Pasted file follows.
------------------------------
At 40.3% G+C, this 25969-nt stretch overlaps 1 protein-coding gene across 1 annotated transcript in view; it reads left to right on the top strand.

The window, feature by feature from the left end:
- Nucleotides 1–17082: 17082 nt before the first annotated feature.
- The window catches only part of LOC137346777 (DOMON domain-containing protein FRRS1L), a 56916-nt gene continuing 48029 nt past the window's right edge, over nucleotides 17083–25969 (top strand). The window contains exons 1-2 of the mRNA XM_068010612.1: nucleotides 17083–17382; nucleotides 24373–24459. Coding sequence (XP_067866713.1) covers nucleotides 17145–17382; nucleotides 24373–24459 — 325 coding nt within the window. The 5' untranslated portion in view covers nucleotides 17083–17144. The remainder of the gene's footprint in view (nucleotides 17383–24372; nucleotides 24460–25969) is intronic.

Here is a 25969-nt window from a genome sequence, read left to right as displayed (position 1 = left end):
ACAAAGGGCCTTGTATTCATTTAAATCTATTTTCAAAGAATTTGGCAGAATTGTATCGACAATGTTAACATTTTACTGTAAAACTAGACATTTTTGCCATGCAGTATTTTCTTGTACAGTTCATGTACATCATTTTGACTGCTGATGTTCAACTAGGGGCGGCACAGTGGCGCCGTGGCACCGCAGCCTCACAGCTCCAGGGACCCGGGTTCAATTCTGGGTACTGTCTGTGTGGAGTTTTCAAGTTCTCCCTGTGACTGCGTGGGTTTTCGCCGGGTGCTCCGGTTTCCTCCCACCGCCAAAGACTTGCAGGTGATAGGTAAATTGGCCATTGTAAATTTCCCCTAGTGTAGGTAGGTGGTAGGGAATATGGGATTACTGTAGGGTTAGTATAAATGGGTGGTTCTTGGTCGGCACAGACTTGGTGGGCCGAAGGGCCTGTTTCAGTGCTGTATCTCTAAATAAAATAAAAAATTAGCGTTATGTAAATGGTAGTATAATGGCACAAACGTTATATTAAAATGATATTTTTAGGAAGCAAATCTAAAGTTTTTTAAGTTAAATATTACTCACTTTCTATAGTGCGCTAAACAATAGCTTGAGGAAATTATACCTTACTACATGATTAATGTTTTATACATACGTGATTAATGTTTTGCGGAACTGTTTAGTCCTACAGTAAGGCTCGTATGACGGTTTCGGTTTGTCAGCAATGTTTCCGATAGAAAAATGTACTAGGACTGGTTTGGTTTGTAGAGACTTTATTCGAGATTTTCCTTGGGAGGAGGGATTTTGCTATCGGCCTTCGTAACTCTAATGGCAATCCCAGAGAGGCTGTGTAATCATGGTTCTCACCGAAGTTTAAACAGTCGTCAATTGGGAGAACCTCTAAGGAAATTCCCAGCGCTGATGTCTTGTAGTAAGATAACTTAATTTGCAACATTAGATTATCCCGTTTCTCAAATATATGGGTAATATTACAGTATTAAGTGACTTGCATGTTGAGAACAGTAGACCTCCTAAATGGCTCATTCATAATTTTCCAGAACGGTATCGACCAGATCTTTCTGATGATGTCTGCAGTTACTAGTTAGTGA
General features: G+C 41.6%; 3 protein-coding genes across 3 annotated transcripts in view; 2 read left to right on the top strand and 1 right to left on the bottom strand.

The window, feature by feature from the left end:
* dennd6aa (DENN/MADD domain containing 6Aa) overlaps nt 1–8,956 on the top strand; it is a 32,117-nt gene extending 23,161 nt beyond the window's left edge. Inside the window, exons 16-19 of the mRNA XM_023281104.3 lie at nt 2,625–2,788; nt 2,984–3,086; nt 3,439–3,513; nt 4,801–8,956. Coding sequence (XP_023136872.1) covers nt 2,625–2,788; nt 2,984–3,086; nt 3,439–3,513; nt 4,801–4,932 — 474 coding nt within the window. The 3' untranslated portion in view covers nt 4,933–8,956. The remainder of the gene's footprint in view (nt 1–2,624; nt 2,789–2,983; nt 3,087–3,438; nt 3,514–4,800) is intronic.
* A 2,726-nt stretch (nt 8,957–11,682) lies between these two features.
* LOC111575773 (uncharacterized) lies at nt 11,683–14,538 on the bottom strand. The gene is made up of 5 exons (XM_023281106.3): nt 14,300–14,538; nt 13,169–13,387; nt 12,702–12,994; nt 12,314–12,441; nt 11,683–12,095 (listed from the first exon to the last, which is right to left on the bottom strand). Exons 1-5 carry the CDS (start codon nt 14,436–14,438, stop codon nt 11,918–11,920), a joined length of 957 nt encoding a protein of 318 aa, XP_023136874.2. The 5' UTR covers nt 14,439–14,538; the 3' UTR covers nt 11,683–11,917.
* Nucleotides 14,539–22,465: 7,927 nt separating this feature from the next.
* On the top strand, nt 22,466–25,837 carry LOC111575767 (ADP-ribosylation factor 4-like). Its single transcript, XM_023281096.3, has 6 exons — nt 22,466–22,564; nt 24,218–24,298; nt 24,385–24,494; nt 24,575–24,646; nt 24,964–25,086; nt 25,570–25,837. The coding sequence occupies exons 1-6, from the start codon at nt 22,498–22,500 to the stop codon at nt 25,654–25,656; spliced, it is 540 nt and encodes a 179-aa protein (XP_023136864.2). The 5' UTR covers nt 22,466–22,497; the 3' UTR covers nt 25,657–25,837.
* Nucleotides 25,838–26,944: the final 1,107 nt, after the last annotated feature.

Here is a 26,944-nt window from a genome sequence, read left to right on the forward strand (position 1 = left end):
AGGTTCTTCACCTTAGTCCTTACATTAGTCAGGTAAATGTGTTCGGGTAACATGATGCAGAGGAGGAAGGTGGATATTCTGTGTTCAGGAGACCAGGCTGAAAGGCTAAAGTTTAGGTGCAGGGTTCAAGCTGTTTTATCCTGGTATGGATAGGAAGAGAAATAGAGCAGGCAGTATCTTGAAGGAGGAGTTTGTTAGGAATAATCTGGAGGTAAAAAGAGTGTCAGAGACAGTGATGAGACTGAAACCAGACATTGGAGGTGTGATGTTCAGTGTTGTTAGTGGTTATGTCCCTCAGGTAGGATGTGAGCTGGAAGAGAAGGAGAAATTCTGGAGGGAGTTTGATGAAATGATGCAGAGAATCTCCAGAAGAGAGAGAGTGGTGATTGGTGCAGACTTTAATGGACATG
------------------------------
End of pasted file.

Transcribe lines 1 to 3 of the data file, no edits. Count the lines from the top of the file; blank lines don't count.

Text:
At 40.3% G+C, this 25969-nt stretch overlaps 1 protein-coding gene across 1 annotated transcript in view; it reads left to right on the top strand.

The window, feature by feature from the left end:
- Nucleotides 1–17082: 17082 nt before the first annotated feature.